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How to Sell Your Small Business

people shaking hands over business graphs
November 13 2020 • by Marissa Scott • Business, Retirement

Making the choice to sell your small business could be a difficult and personal decision. Some of the most common reasons people decide to sell include retirement, illness, disagreement with a business partner, or shifting to a new career. Whatever the reason, it can be an overwhelming task to manage. Knowing what steps to take in advance can provide some peace of mind when facing the process.

One of the first questions potential buyers may want you to address is why the business is for sale. If you have recently decided to put your small business on the market, take the time to craft how you will answer this question. If your answer is simply because the business is not profitable, it could be a hard sell to a new owner. Consider new avenues and opportunities the business could take in the future. 

Have an Exit Strategy 

A successful transfer of ownership won’t happen overnight. The process of listing a business for sale and finding the right buyer can take at least a year if not longer. Transitioning to new ownership will be simplified if you plan your exit strategy as far in advance as possible. If you feel that one or more of your current employees would do a good job running your small business after you step aside, consider proposing the idea before you list your company for sale. You could also look to hire someone in advance with the intent that they will eventually take over the business, whether that is within months or years.  Other options might include:

   •    Pass the business to a family member
   •    Merger or acquisition
   •    Have current business partners buy you out
   •    Take your business public 
   •    Liquidate the business 

In any situation, preparing for the sale ahead of time allows you to gather the documents you need, notify your customer base of the change in leadership, and improve company finances before turning over the reins to a new owner.

Business Valuation

Before you can list your small business for sale, you will need to work with a business appraiser to obtain its value. Not only will an appraiser assign a financial value to your company, they will also review the competitive landscape in your industry and geographical location. These are just some of the factors a business appraiser considers during the valuation process:

   •    Inventory
   •    Assets
   •    Outstanding debt
   •    Receivables
   •    Sales

The purpose of the valuation process is to determine specific opportunities and threats facing your company. This information helps the appraiser to arrive at an accurate value. Small businesses typically sell for at least three times their yearly cash flow. However, keep in mind this is only an estimate and your valuation may come out higher or lower. Your appraiser will provide a detailed explanation of the value they determine, which can then be used to set a listing price.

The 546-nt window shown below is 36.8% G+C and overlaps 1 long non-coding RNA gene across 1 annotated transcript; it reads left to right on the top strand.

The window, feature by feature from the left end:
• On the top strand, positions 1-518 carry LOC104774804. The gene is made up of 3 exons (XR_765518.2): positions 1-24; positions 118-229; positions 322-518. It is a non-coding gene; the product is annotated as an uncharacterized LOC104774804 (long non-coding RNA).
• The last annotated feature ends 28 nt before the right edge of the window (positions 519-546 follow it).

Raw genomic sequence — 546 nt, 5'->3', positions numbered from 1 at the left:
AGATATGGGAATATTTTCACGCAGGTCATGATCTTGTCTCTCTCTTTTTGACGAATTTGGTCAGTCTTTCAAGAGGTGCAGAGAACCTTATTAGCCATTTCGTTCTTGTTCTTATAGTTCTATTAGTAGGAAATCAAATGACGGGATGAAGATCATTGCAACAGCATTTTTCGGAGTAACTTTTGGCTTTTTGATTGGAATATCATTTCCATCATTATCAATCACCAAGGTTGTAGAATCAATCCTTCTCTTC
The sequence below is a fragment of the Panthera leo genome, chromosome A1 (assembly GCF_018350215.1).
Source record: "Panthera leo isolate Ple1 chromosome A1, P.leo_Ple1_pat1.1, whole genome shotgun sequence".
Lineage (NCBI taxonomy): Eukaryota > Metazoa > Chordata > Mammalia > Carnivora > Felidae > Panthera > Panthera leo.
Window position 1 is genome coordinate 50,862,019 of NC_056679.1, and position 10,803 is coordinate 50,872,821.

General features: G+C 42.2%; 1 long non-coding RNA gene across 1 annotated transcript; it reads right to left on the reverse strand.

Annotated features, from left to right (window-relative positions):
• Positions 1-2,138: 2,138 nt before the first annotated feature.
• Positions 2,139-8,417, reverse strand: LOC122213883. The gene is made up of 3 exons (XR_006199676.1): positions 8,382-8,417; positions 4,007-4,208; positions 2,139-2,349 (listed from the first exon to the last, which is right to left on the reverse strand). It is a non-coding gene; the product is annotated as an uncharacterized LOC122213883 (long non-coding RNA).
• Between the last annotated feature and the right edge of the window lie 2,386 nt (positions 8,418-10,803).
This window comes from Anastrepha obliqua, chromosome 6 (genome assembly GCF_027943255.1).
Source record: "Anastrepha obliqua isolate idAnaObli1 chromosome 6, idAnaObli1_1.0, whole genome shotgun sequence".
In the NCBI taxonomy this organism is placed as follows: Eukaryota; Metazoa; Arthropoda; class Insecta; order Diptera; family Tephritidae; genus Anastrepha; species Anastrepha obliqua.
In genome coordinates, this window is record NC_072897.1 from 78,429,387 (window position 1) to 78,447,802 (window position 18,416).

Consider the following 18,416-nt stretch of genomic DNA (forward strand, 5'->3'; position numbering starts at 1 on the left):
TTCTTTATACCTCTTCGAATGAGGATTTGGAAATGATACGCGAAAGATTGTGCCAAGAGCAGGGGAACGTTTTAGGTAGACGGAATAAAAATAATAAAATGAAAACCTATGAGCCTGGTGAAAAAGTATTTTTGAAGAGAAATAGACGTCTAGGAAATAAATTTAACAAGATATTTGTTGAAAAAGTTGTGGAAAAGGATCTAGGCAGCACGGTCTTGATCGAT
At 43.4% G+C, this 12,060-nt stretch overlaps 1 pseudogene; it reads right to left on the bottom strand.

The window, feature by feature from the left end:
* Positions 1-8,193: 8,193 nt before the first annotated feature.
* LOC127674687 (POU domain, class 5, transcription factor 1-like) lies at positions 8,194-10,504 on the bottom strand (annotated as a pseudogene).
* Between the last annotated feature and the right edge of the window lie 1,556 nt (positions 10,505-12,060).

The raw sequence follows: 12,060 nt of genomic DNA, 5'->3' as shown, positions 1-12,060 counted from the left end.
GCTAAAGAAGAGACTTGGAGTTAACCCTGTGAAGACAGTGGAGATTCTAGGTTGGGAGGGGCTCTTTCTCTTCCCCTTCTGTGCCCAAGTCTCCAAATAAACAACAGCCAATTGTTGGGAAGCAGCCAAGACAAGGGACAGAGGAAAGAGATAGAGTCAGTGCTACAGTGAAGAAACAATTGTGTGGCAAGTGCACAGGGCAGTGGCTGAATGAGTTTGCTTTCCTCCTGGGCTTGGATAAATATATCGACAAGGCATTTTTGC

Decide if You Want to Use a Broker

Selling your company takes considerable time and effort. You may not have either to spare if you’re still actively managing the business. For a commission that typically ranges between 5 and 10 percent of the final sales price, a business broker will access a large network of potential business buyers and list your small business for sale in appropriate marketplaces. A business broker could also complete the valuation process to save you from having to hire two separate professionals. Business brokers are motivated to get the highest selling price since they earn higher a commission and satisfy the customer.

Get Documents in Order

Creating a snapshot of your business to show potential buyers could help the sale. You will need to provide all financial statements and tax returns for at least three years prior. An accountant should review these to verify they are correct. You should also construct a list of any assets that will be included in the purchase such as equipment or remaining inventory. Other documents you will need to compile for the sale may include:

   •    Contact list for suppliers 
   •    Current lease
   •    Employee paperwork
   •    List of website domains
   •    Non-compete agreements if applicable
   •    Operating manual for the new owner to complete daily transactions
   •    Purchase agreement
   •    Sales contract

You should already have many of these documents except for those completed by the buyer at the time of the sale.

Ask Your Buyer to be Pre-Qualified

Most people buying a small business require financing and choose to work with a lender with backing from the Small Business Administration. Lenders view loans backed by the SBA as less risky since the government organization guarantees payment up to a set percentage if the borrower defaults on the loan. However, your buyer still may not be able to secure funding to complete the transaction according to your timeline. Asking buyers to obtain pre-qualification from their lender allows you to avoid the frustration of seeing a deal fall apart. 

Once you and the buyer have negotiated a selling price, be sure to get your agreement in writing. To protect your personal data and that of your employees, the buyer should sign a confidentiality or non-disclosure agreement at the same time. 

According to Service Corps of Retired Executives (SCORE), a business sale could take six months to two years. Finding the right buyer could be a challenging, and personal, process. It can be difficult to put your trust in someone new after building up your business. If you're interested in selling your small business, or have a buyer that needs to secure financing to purchase your business, contact our experienced team of business lenders.